What you need to put a BCDR plan in place

For this plan, you first need to perform a business impact and risk evaluation. You can use these procedures to find IT services that serve your company's most critical functions. They also contribute to determining recovery point objectives and the timeframes within these objectives that need to be achieved.

Understanding the Risk Assessment Methods for Data Recovery

Two essential measurements for your data recovery strategy are Recovery Point Objective and the Recovery Time Objective, as they assist in determining the level of risk and expense.

The Recovery Point Objective (or RPO for short), is a metric that determines how much data you could lose without it affecting your business too badly. The further back in time your RPO is set, the lesser data may be recovered, which means an attack could result in you losing more data. Therefore, the RPO should be as recent as possible before an incident, and as a result your data will be backed up more frequently. However, this also means that the cost of maintaining backups will increase proportionally. 

Your RPO will be determined by your available resources and your risk tolerance.

Alternatively, you could implement an RPO hierarchy, to run multiple RPOs. In a nutshell, this works by backing up vital data more frequently than less important data. You see, with the tiered system, each type of data has its RPO. A shorter RPO is assigned to data considered critical, while a longer RPO is assigned to other data. 

Now the next metric – Recovery Time Objective (RTO for short), determines how quickly you can recover data. When it comes to running a business, time wasted is money wasted. The typical RTO is between four and eight hours. However, the RTO you pick will determine how urgent a data recovery is to you and your company. Having a shorter recovery time objective (RTO) will cost more, but it will lessen the effect of a data loss incident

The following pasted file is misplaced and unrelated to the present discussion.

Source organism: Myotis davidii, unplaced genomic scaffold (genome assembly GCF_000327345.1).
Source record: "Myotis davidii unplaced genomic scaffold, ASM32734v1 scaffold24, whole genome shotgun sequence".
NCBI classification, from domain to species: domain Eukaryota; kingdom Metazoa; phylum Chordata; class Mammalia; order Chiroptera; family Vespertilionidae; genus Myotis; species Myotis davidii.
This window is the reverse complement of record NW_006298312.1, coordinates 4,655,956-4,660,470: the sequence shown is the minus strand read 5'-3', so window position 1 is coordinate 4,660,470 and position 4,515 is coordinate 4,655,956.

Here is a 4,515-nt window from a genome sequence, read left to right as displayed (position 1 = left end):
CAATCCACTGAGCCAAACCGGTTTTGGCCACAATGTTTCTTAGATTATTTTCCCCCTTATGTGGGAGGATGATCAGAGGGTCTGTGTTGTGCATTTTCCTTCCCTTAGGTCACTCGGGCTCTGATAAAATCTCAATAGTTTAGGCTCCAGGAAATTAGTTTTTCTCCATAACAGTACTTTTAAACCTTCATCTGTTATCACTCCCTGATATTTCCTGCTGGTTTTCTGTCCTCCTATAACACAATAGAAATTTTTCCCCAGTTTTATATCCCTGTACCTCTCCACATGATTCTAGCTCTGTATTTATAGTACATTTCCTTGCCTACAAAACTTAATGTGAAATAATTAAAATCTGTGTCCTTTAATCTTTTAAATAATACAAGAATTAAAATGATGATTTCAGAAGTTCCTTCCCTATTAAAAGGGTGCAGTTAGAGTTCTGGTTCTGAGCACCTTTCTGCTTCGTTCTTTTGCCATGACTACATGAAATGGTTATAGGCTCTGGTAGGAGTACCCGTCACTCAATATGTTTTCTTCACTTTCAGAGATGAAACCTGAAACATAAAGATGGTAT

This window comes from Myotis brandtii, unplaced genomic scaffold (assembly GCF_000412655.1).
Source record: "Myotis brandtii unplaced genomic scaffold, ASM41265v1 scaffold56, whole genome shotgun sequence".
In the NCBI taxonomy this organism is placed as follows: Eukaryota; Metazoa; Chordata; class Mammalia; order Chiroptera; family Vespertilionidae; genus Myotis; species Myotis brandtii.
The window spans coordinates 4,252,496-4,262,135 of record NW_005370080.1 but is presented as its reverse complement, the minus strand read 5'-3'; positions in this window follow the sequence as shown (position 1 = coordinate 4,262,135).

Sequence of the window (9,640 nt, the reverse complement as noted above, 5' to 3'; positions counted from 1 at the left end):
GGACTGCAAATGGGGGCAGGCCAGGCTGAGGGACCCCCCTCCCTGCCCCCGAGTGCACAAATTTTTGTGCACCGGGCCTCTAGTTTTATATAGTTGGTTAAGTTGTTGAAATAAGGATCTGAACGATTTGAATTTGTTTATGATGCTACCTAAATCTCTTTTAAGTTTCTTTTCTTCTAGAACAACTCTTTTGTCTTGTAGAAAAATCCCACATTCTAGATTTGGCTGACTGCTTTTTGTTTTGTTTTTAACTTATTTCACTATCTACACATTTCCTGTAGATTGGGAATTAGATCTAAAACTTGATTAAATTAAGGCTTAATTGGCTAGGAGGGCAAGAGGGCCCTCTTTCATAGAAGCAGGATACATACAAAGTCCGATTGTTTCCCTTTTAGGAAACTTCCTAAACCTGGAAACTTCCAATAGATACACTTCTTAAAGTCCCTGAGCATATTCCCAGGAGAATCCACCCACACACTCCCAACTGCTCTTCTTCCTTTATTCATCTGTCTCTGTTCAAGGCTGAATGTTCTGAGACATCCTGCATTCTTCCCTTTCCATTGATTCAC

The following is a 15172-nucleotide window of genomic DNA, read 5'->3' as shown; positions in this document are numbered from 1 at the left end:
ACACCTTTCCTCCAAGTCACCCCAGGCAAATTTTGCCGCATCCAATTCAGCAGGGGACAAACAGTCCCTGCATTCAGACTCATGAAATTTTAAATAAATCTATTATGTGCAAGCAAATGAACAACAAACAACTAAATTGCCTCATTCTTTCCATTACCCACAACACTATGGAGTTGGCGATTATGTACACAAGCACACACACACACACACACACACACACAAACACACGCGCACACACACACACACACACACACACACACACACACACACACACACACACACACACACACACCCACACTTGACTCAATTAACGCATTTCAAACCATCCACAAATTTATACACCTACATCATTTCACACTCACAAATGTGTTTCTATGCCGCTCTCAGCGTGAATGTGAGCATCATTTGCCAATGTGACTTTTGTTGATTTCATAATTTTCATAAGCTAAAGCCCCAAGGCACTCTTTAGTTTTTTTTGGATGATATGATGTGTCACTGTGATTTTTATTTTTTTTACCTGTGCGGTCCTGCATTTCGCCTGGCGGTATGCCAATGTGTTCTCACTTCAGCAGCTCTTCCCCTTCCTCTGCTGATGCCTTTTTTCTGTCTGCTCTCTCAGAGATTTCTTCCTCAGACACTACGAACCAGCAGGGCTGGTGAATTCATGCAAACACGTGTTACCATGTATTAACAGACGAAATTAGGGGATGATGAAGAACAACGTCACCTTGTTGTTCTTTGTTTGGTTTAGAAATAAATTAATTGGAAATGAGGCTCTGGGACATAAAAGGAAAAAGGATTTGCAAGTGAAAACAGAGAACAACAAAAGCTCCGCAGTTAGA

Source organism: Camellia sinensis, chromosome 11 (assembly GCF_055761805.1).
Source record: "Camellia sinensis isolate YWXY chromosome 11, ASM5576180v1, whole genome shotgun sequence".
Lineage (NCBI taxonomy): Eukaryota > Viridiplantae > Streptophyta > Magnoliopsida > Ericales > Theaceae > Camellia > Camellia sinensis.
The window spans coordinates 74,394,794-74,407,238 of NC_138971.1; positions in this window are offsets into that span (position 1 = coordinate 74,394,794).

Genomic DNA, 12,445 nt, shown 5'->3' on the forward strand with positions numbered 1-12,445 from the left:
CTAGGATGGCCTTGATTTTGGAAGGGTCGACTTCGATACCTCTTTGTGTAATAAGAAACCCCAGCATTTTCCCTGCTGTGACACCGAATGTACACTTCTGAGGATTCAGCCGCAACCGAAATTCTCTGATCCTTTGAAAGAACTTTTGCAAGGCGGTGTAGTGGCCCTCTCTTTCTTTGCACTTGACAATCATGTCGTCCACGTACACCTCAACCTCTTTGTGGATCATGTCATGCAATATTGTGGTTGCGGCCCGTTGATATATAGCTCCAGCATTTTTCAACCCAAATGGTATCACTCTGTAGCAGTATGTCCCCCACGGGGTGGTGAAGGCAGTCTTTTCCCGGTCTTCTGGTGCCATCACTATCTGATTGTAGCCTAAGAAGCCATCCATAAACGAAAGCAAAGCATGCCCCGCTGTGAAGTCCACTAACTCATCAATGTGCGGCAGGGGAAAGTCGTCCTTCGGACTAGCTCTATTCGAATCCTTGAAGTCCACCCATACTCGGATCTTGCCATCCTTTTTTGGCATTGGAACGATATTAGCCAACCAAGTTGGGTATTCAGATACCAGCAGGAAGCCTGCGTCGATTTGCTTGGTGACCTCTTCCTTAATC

What does Disaster Recovery include?

Disaster recovery consists of two main stages:  data backup and recovery. A DR plan will often consist of many different components. Software, hardware, electricity, networking gear, connectivity, and testing are usually part of the package. If you’re handling Disaster Recovery, you should consider the following:

  • Every bit of technology and software is vulnerable to theft or damage.
  • Plan for power outages. Not having a backup power supply is a problem for any company especially because of increased natural disasters due to global warming.
  • The networking equipment components such as hubs, switches, routers, firewalls, gateways, multiplexers, and transceivers; all have the potential to be compromised and, as a result, must be well safeguarded, and you need to have alternatives.